A living soil is a fertile soil. The fertility of the Indian soil in the past is an expression of the sustainability of Indian agriculture, where people, livestock and the forest worked together synergistically and in harmony. Chemicals have destroyed the life in soils by making them inert. Healing the dead soil requires reviving life in the soil.
Soil is a living system and soil fertility is the key to agricultural productivity. Any input that destroys this living system and undermines soil health basically undermines the agricultural productivity. The maintenance of the fertility of soil is the primary step in any permanent system of agriculture. The soil carries a lot of fertility of its own.
The plethora of micro-organism inherent in any soil system ensures that the nutrient cycle is in place and the large substrate are broken down to minute particles that are easy for assimilation in the root system. The reserves are carried in the form of humus, which is the result of the activities of thousands of microbes such as earthworms, burrowing insects, fungus, bacteria etc. The extent of the enormity is only realized when pouring of chemicals in soil for petty and short-term gains devastate the soil fertility.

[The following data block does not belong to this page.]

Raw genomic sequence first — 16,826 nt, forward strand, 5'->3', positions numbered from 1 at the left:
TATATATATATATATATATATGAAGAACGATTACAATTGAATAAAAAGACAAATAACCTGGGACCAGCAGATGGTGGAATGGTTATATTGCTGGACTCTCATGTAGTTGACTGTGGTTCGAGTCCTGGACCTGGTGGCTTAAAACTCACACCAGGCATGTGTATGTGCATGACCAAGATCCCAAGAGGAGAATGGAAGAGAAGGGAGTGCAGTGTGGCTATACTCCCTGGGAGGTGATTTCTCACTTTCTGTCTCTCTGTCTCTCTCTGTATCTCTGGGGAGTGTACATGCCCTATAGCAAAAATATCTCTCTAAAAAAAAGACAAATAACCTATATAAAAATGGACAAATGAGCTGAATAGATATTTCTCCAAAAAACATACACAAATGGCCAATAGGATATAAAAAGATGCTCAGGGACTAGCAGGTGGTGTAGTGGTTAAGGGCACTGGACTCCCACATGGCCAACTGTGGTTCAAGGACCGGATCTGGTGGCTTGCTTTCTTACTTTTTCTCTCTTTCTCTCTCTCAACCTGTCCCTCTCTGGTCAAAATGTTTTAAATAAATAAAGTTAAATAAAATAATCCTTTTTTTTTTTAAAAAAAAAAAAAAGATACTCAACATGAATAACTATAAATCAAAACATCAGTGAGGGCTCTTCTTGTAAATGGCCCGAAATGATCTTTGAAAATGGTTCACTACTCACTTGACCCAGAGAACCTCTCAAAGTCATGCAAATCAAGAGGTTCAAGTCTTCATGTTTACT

Some soils can be highly productive without the addition of purchased external inputs. Farmers should maintain the inherent fertility of these soils by replacing the nutrients removed by crops or livestock grazing by using green manures, animal manures (raw or composted) and other organic fertilizers. Other soils, however, may be deficient in one or more essential nutrients and this deficiency must be corrected.
Truly sustainable farming protects the fertility of the soil and improves towards higher productivity. Soils deficient in nutrients cannot support either crop production or active populations of beneficial microorganisms, which are essential for a productive soil. Healthy living soils will produce healthy plants, capable of survive even in adverse climatic conditions due to increased resilience.